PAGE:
Contrasting ideas

C1 grammar: Contrasting ideas

Do you know how to give contrasting information using conjunctions such as despite, much as and whereas? Test what you know with interactive exercises and read the explanation to help you.

Look at these examples to see how we can give contrasting information.

Although she now flies down the slopes, it took her years to learn to ski well.
He's really busy. He still offered to help, though.
I passed the exam even though I hardly studied.
While I don't agree, I understand their point of view.
Much as I'd love a holiday this year, I just can't afford it. 

Try this exercise to test your grammar.

Grammar test 1

MultipleChoice_MjQ3NzE=

Grammar explanation

Although, despite, even if, even though, in spite of, much as, though, whereas and while are all used to link two contrasting ideas or show that one fact makes the other fact surprising. 

They can all be used at the beginning or in the middle of the sentence. 

In spite of the heavy rain, the hikers continued climbing the mountain.
The hikers continued climbing the mountain in spite of the heavy rain.

The main difference between these conjunctions is that they are followed by different structures. 

In spite of and despite

After in spite of and despite, we use a noun phrase or -ing form of a verb.

We arrived on time in spite of missing the train.
Their restaurant succeeded despite the bad reviews.

It's common to use in spite of and despite with the expression the fact that, so that it can be followed by a subject and verb.

We arrived on time, in spite of the fact that we missed the train.
Their restaurant succeeded, despite the fact that they received bad reviews.

Although, though and even though

After although, though and even though, we use a subject and a verb. They mean the same thing, but even though is slightly stronger and more emphatic than although and though.

Although Marjorie lost the election, many more people voted for her than the first time.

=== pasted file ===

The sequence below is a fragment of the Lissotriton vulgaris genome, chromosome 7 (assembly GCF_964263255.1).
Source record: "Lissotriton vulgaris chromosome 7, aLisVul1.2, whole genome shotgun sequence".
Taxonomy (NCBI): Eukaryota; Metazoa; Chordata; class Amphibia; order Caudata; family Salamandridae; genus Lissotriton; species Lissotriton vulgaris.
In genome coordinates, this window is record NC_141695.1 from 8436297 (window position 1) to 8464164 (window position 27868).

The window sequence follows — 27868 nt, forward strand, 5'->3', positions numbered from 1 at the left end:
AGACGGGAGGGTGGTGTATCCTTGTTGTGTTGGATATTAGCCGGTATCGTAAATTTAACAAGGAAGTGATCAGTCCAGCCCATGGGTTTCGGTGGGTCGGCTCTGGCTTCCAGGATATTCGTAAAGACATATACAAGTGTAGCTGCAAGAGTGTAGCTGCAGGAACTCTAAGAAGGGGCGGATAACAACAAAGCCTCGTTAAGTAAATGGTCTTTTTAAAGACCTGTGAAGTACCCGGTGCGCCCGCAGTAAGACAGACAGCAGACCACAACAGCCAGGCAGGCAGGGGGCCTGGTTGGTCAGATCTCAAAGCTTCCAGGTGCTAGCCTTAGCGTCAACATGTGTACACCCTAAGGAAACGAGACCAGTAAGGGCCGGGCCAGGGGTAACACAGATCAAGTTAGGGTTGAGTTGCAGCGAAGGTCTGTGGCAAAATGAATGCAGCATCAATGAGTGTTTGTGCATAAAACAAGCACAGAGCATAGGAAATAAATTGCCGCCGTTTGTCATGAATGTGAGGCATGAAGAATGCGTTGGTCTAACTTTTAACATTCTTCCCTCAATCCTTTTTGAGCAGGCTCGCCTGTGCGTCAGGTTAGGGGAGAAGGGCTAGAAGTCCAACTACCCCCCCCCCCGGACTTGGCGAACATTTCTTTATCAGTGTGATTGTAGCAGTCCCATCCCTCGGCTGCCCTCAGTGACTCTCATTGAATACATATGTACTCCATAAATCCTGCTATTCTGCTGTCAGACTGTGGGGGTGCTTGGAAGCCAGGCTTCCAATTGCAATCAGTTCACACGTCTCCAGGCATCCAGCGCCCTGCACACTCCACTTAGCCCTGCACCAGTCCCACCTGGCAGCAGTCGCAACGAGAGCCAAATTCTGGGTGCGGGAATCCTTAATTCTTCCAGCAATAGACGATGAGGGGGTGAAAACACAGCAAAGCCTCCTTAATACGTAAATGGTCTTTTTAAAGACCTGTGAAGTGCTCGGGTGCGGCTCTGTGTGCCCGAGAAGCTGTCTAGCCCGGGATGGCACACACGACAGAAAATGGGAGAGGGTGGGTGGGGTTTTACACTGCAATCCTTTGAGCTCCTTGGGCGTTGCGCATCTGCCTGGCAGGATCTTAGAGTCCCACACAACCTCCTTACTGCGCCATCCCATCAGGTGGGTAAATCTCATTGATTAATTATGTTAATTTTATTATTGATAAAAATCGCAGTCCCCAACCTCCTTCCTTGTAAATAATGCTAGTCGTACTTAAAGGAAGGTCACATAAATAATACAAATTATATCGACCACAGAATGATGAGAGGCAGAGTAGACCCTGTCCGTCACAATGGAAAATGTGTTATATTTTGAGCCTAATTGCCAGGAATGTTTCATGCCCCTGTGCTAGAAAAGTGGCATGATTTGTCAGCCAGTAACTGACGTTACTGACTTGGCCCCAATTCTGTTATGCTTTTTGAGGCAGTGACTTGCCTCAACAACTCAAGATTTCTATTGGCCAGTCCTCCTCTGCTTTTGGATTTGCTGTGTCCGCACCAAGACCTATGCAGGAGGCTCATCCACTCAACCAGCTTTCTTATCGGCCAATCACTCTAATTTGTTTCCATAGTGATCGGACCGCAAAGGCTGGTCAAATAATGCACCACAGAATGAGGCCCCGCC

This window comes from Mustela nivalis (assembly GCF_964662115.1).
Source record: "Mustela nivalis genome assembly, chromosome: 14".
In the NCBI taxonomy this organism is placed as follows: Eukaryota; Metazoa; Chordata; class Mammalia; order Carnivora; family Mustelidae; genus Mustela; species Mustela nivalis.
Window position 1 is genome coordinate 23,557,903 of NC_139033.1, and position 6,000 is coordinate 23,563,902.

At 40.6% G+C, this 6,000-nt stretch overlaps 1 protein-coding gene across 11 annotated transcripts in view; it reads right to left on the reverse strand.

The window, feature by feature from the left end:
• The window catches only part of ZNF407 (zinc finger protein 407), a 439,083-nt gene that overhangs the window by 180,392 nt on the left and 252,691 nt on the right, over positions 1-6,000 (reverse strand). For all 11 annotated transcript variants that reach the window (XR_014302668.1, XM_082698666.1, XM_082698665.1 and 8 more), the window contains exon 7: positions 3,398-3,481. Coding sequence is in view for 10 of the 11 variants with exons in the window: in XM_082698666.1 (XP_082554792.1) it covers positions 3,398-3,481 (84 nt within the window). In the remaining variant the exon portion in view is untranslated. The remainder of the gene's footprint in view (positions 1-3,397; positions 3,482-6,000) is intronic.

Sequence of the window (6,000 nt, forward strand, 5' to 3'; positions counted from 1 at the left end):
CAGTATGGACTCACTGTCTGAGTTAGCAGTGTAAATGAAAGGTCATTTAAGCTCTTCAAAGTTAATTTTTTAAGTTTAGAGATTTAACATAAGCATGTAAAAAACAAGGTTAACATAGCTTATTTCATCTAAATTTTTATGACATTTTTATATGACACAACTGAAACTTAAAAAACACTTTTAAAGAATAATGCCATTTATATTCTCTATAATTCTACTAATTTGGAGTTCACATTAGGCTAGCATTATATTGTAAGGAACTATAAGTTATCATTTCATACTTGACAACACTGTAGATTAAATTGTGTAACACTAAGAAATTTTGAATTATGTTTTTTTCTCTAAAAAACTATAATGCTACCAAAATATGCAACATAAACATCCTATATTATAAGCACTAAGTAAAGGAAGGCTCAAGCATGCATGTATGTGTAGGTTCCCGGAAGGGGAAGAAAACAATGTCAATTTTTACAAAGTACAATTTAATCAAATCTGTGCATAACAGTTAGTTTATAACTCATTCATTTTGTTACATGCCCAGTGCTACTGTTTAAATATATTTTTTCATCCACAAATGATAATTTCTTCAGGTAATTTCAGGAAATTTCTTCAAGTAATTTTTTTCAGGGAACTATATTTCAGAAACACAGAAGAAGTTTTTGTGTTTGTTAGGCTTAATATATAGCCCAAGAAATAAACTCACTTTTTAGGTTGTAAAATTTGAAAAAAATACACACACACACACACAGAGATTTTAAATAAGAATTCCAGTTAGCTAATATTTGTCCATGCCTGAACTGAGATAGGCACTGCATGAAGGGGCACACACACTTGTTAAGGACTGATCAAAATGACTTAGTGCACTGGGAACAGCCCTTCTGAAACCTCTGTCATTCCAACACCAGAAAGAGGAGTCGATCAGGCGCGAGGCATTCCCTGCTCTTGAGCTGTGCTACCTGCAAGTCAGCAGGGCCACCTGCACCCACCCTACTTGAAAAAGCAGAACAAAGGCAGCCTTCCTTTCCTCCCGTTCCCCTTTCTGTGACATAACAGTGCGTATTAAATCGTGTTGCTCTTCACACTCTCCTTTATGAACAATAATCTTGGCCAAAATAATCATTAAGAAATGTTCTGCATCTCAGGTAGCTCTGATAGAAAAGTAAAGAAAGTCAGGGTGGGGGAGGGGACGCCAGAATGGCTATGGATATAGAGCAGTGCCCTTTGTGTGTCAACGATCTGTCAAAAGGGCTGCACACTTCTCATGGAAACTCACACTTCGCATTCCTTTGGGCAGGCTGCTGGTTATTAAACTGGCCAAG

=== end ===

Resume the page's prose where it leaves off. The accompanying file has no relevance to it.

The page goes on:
I love my Italian conversation class, though I struggled at first.
Even though my team lost, it was great to be in the stadium for the final.

Though can also go at the end of the second phrase. This way of expressing contrasting ideas is most common in spoken English.

I didn't know anyone when I first got to uni. I soon made friends, though.

Even if

Even if means 'whether or not' or 'no matter whether'. It's followed by a subject and a verb.

Even if you are an expert swimmer, you should be careful at this beach.

While and whereas

While is a conjunction that is most commonly used with time, but it can also be used to mean 'despite the fact that' or 'although'. 

While I made some mistakes in my driving exam, I still passed.

In this sense, while comes at the beginning of the sentence.

While and whereas can be used to mean 'but' or 'compared with the fact that', to compare two contradictory ideas. 

While/Whereas Ivan is very sociable, his brother is more reserved.
My trip home was quick and easy, whereas/while my colleagues were delayed for hours.

In this sense, while/whereas can come at the beginning of the sentence or between the two contradictory clauses.

Much as

Much as is a more formal expression. It means 'although', 'despite how much' or 'no matter how much'.

Much as I enjoyed studying abroad, it was good to return home.

Do this exercise to test your grammar again.

Grammar test 2

MultipleChoice_MjQ3NzA=

Language level

Average: 4.7 (27 votes)

Submitted by marcelomartel86 on Fri, 15/03/2024 - 15:57

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Hi there,